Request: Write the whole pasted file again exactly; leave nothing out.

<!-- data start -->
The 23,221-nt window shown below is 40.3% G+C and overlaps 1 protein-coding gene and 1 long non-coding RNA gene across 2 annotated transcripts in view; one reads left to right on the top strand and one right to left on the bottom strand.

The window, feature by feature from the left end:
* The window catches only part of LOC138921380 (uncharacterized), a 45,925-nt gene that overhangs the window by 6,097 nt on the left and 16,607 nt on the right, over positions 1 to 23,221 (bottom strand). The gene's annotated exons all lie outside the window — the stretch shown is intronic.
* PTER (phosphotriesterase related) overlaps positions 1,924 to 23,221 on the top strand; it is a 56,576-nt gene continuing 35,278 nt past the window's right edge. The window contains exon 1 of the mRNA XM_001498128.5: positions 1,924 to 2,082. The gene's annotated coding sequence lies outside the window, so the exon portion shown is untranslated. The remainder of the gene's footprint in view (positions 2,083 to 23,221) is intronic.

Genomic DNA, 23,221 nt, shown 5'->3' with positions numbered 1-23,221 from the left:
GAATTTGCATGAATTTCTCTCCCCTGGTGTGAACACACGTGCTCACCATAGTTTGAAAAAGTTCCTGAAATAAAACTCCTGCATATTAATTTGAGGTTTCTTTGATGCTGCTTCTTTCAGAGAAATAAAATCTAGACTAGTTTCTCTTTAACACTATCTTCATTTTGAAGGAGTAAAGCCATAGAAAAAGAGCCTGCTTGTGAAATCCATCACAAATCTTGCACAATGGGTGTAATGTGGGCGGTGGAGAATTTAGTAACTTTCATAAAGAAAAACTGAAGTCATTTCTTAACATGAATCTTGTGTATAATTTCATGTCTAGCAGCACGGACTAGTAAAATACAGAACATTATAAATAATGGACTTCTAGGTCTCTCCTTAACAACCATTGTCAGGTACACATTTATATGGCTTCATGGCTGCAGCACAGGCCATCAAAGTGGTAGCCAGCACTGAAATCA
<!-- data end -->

The 23,221-nt window shown below is 40.3% G+C and overlaps 1 protein-coding gene and 1 long non-coding RNA gene across 2 annotated transcripts in view; one reads left to right on the top strand and one right to left on the bottom strand.

The window, feature by feature from the left end:
* The window catches only part of LOC138921380 (uncharacterized), a 45,925-nt gene that overhangs the window by 6,097 nt on the left and 16,607 nt on the right, over positions 1 to 23,221 (bottom strand). The gene's annotated exons all lie outside the window — the stretch shown is intronic.
* PTER (phosphotriesterase related) overlaps positions 1,924 to 23,221 on the top strand; it is a 56,576-nt gene continuing 35,278 nt past the window's right edge. The window contains exon 1 of the mRNA XM_001498128.5: positions 1,924 to 2,082. The gene's annotated coding sequence lies outside the window, so the exon portion shown is untranslated. The remainder of the gene's footprint in view (positions 2,083 to 23,221) is intronic.

Genomic DNA, 23,221 nt, shown 5'->3' with positions numbered 1-23,221 from the left:
GAATTTGCATGAATTTCTCTCCCCTGGTGTGAACACACGTGCTCACCATAGTTTGAAAAAGTTCCTGAAATAAAACTCCTGCATATTAATTTGAGGTTTCTTTGATGCTGCTTCTTTCAGAGAAATAAAATCTAGACTAGTTTCTCTTTAACACTATCTTCATTTTGAAGGAGTAAAGCCATAGAAAAAGAGCCTGCTTGTGAAATCCATCACAAATCTTGCACAATGGGTGTAATGTGGGCGGTGGAGAATTTAGTAACTTTCATAAAGAAAAACTGAAGTCATTTCTTAACATGAATCTTGTGTATAATTTCATGTCTAGCAGCACGGACTAGTAAAATACAGAACATTATAAATAATGGACTTCTAGGTCTCTCCTTAACAACCATTGTCAGGTACACATTTATATGGCTTCATGGCTGCAGCACAGGCCATCAAAGTGGTAGCCAGCACTGAAATCA